Casual Hookup: How to Avoid Getting Emotionally Attached
Casual sex dating and hook-ups with one or more multiple partners can be a challenge for many as there is one thing that can ruin the whole experience–getting emotionally attached with your casual partner. When one person sees it as mere hook-up and the other person starts to develop feelings, things can quickly go sour and one person may end up being hurt. The sad truth is, there is no absolute guarantee that this isn’t not going to happen as some people might naturally develop feelings for the other person without being able to control it.
However, there are a few things that will help keep things casual as they are, with minimal emotional attachment. Thus, if you don’t want to find yourself in this unfavorable position or hurt the other person without realizing it, here is what you can do:
Set some ground rules from the start.
Probably the most common reason why some casual sex dating stories don’t have a good ending (for both) is because of lack of clear ground rules from the start.If you don’t want to end up with misunderstandings and pain later on, you have to specify these rules to the other person from the very beginning. Don’t always wait or assume the other person will clear things up, they can sometimes forget or prefer to leave things as they come. Now, in regards to actual “rules” you can agree to meet-up only certain days and times and spend as little time with the other person as you can.
Don’t interact with your sexual partner outside the bedroom.
Another common reason why someone may get emotionally attached with their sexual partner is because of irrelevant communication outside the bedroom. If you keep sending texts, talk with the other person on the phone, or chat through social media, chances are, one of you will get more invested and expect more from the other person. The only communication between you will be the basic details on where, when, and how you will hook-up and during the sex act–nothing else. Even if the other person initiates a deep conversation, kindly tell them that you don’t have much time to discuss it and cut the conversation short before things elaborate further.
Don’t ask other people about him/her or stalk them through social media.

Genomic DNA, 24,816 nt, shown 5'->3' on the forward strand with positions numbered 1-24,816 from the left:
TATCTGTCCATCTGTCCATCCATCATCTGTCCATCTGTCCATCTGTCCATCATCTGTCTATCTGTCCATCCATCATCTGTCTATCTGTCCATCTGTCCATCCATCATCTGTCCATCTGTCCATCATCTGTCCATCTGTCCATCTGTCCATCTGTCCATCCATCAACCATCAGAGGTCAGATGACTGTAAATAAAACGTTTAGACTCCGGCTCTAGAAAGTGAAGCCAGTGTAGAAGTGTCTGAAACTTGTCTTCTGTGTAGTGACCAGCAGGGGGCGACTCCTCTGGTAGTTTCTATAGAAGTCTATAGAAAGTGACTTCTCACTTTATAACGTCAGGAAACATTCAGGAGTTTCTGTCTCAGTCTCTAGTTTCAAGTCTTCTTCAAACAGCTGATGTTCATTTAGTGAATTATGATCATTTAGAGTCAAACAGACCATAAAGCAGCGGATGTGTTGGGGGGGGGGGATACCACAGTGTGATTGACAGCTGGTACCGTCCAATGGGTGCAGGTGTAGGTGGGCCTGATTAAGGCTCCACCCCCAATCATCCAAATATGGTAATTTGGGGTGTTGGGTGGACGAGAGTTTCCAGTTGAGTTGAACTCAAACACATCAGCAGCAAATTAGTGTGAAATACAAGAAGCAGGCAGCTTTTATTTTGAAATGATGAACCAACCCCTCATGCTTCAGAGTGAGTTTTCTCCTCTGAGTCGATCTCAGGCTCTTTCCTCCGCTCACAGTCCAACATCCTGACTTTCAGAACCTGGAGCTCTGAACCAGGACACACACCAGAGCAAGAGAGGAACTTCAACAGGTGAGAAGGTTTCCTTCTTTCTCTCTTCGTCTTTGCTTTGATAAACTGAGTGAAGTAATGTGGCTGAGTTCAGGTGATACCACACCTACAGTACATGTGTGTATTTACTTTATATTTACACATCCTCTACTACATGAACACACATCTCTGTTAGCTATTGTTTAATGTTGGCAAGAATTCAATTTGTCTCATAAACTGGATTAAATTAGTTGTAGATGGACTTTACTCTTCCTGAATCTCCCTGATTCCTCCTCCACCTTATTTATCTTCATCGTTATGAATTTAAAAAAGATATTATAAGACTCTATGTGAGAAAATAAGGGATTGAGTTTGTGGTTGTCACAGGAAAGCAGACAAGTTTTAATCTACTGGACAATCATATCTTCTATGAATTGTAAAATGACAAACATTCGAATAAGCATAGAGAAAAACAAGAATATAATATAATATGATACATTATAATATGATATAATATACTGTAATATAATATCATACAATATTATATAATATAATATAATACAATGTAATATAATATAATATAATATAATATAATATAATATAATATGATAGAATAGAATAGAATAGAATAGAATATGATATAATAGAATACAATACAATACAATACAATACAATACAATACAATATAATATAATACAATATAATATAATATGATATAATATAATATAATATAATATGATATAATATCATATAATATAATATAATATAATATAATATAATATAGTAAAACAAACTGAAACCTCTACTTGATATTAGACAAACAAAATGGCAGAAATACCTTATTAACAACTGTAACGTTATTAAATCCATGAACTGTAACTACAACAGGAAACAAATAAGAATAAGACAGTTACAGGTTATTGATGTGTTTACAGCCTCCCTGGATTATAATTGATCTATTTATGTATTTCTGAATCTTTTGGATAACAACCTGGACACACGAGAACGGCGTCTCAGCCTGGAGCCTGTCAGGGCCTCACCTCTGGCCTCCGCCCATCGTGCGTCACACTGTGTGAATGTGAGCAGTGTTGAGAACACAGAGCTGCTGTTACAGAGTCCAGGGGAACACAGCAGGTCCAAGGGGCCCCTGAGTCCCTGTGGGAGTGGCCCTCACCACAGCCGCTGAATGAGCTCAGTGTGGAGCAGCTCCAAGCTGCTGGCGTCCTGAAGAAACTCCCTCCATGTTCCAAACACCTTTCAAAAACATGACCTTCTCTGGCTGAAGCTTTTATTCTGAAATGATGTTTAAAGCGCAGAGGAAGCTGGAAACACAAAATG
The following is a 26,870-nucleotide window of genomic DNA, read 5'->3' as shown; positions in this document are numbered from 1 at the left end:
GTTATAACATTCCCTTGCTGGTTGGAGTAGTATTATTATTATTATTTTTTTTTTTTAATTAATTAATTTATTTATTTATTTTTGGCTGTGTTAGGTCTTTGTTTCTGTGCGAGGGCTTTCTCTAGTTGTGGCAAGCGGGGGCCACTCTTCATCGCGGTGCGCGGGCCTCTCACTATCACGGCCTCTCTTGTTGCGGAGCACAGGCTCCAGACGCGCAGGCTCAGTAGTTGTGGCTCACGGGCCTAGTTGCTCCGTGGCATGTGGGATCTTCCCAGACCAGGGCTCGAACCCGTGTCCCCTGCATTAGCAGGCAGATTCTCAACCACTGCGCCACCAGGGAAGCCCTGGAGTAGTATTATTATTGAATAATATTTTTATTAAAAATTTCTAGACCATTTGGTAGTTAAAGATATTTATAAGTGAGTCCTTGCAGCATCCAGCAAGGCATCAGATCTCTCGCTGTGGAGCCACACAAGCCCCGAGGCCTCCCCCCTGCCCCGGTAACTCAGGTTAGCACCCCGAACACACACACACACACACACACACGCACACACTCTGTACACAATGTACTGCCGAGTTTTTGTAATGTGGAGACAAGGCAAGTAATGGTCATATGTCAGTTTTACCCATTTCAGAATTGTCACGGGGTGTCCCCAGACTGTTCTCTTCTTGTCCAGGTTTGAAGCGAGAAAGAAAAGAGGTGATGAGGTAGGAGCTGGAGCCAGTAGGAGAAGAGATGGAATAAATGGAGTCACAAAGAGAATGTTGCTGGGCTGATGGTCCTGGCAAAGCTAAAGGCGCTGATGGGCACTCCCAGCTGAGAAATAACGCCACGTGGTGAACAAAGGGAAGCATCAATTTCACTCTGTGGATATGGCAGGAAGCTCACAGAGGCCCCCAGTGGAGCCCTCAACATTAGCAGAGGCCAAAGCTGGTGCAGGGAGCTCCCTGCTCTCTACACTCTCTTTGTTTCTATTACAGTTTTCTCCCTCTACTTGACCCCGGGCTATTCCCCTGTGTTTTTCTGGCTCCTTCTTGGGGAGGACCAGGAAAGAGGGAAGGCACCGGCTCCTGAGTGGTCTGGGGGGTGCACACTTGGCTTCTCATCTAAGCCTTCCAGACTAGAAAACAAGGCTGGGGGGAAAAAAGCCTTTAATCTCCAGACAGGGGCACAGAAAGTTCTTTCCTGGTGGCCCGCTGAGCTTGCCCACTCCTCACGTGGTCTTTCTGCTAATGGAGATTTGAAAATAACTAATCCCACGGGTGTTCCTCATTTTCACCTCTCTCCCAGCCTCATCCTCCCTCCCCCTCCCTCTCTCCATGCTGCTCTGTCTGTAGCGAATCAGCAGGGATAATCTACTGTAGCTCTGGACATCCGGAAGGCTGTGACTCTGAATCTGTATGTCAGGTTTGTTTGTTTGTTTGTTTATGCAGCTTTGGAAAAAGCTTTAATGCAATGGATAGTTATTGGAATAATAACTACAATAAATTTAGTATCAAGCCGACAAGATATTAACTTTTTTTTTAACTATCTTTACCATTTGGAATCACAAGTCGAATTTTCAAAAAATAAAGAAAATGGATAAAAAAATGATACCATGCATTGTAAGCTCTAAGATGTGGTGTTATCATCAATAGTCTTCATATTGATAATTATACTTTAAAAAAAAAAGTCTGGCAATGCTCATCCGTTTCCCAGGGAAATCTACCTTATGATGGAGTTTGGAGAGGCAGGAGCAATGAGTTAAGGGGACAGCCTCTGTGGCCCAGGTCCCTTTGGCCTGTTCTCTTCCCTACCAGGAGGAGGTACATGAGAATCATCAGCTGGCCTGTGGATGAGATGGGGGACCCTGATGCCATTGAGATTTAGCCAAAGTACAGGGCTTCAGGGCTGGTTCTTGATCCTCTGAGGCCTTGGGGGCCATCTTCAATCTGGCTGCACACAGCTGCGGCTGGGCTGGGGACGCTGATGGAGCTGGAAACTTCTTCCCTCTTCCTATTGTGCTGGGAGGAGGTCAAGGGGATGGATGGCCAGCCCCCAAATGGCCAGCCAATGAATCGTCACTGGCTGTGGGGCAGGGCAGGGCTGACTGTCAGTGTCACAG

In cases like this, the less you know the better. A little of bit of curiosity and suspicion at first is fine and will even protect you from a potentially bad or dangerous sexual partner–however, asking others about this person and stalking them online to find out more about who they are and what they do, will make you less detached emotionally. Ask yourself: what if the other person is married? what if I get jealous or bitter with what I’ll find out? If you feel uneasy at the thought of what you’ll find out, don’t try to find out more about the other person other than the basics.
Try to hook-up with others or pleasure yourself.
In some cases, people get emotionally attached because of sexual codependency. If the other person is your sole source of sexual gratification, you will most likely see them as the only person in the picture who can satisfy your needs. By hooking-up with others as well (always taking your precautions) or at least pleasuring yourself as you like, you will realize that there are other ways to please yourself and not only through that person alone.
Don’t discuss your casual relationship with others.
Just like you shouldn’t ask others or try to get insider info on the other person, the opposite goes as well. The more you pay attention and discuss the matter with others, the greater the chances of attachment. A small talk or asking your friends about sex in general is totally fine but big discussions and introductions of the other person to your circle of friends, is a big no-no. If your friends ask you if there is something going on, you don’t have to lie but keep it brief and just tell them that you are seeing someone but it’s only casual, making sure the conversation doesn’t grow further.
Don’t engage in any sweet-talk during or outside the bedroom.
Sexual comments along the lines of “yes, keep going on” are totally natural and fine during the actual intercourse. However, sweet talk and using nicknames like “sweetie”, “honey”, or “I really like you” refer to a more intimate and romantic atmosphere that is not strictly sexual. Even if you love having sex with this person, you really don’t want to utter any of these as it sends the wrong signals. Remember, you are in a casual sex relationship, not something more than that–your words should always reflect that.
Now, what happens if you have already started to develop feelings for the other person? This can be tough but don’t panic. Take a moment and examine whether they too, despite that you both initially agreed that things will be kept casual, show signs that they like you more than that. For example, they may text you more and start to show interest in other things about you besides sex or they spend some time with you after sex. In this case, proceed with caution and indirectly ask them if they are interested in something further e.g How do you feel about our casual relationship? Would you date someone like me under different circumstances? And you’ll get an answer. This is risky of course but you will know for sure if the other person also feels the same or if it’s all one-sided.
Now, if the other person isn’t interested in something more the only thing left to do is cut off your encounters and start to explore other options–don’t try to force things and don’t spend more time with this person in an effort to gain their affection beyond sex. Find some distractions and start to date others so you keep your mind less occupied with this person.